It's hard to explain, she said. But I feel like I was dreaming before, like my eyes were closed, like there was no hope. I knew I couldn't leave Egypt because I couldn't leave my parents. But still I told myself that if I had children one day that I would go elsewhere so that they, at least, could have a future.
I saw it on Facebook at first -- notices of marches, protests at Tahrir square. In the beginning, my parents were afraid for me when I walked out the door.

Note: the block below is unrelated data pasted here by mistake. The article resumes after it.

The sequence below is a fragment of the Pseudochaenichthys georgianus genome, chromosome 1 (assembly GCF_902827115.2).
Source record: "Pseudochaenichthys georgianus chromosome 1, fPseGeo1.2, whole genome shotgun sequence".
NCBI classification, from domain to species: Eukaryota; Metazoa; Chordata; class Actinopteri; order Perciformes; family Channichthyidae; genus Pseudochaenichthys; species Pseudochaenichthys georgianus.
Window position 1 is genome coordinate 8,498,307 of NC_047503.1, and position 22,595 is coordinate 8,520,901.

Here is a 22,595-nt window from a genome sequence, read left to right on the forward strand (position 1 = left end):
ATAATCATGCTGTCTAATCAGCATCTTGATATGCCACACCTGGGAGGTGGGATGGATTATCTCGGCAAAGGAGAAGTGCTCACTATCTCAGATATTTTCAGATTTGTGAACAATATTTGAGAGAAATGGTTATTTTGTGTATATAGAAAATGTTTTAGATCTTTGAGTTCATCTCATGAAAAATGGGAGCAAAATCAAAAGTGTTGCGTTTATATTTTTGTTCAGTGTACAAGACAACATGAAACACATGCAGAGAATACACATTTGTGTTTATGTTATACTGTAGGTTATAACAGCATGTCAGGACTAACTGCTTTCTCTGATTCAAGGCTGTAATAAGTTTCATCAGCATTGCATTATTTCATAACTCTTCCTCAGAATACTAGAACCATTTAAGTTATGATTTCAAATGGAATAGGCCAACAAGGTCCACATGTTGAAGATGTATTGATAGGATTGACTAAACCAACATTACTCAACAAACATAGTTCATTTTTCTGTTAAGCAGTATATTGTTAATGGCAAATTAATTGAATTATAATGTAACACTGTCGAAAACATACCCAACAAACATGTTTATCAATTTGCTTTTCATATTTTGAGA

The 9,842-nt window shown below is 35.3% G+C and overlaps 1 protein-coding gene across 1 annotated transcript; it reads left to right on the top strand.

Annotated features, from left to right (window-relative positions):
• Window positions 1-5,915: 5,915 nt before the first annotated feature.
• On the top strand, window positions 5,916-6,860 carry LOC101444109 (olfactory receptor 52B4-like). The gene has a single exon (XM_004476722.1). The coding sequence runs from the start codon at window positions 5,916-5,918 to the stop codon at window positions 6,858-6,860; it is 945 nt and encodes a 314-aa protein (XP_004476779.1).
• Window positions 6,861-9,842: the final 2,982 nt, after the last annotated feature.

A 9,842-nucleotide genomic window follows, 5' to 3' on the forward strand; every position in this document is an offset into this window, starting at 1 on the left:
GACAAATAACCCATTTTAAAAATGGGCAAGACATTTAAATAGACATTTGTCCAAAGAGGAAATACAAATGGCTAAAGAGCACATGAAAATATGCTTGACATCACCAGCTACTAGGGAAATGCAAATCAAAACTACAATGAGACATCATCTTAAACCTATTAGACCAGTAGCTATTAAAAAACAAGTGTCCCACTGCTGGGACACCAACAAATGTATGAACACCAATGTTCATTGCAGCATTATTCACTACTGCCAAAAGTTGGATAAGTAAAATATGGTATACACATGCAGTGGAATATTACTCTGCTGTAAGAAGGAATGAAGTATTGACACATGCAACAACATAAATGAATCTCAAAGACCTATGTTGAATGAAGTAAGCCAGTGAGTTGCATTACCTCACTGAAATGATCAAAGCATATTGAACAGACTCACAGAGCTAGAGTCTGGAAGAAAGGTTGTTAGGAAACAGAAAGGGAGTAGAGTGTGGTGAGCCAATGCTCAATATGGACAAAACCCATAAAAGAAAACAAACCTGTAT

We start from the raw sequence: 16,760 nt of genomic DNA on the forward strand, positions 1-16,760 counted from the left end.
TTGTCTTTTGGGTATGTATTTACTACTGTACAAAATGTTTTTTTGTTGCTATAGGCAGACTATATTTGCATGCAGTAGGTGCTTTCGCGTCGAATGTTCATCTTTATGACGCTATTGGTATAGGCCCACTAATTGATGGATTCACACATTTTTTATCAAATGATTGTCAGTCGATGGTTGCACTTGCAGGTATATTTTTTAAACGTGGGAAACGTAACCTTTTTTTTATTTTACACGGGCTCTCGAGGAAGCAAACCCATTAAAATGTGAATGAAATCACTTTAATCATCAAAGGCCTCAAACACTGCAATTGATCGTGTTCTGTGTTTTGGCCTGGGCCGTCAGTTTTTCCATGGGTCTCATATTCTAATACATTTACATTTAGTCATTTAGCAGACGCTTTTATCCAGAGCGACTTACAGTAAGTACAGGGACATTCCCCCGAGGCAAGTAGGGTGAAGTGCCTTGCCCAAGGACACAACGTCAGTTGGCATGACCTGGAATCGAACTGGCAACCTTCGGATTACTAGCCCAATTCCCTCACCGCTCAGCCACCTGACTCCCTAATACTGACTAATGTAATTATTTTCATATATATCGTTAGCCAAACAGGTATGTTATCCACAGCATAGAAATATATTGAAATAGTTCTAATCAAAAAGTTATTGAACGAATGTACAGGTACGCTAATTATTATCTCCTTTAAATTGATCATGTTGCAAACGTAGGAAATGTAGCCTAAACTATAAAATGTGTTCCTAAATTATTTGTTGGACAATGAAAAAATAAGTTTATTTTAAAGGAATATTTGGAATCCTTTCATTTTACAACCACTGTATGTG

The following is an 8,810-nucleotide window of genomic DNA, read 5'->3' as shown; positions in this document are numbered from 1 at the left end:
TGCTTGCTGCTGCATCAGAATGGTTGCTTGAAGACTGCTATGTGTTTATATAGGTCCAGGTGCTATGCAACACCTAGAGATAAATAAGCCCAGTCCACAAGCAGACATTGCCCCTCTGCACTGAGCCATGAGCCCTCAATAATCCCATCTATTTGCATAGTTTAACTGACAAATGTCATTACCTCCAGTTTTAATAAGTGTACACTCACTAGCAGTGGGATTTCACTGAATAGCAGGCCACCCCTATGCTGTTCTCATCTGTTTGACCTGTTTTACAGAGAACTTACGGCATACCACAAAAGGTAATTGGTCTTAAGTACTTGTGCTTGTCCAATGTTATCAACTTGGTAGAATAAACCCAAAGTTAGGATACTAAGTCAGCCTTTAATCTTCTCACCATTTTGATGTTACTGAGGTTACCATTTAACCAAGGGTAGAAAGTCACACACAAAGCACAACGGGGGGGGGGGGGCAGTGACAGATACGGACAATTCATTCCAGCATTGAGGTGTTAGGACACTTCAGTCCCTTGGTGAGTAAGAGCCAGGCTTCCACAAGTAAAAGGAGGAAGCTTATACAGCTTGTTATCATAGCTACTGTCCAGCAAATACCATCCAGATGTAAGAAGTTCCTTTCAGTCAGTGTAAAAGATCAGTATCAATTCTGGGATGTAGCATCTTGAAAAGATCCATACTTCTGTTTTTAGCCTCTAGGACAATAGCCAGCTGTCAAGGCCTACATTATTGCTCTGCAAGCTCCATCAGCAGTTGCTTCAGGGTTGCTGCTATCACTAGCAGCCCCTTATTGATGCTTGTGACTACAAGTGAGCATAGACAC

The revolution had taught me so many things. I used to see only the differences between us, we Egyptians-- class, education, our approach to religion. During the revolution, we mingled for the first time, sharing a dream, a love of this country. I remember there was one man from the Muslim Brotherhood who came up to me on Tahrir Square and appologized; he said that before the revolution he thought that girls like me were unchaste, bad somehow, but that now he had changed his mind. Another girl wearing a full face scarf asked if I would look after her daughter while she ran an errand; she said that on the Square she had seen me -- really seen me -- and that she trusted me. During the revolution, men in beards with prayer marks on their foreheads walked arm in arm with men in T-shirts and tattoos.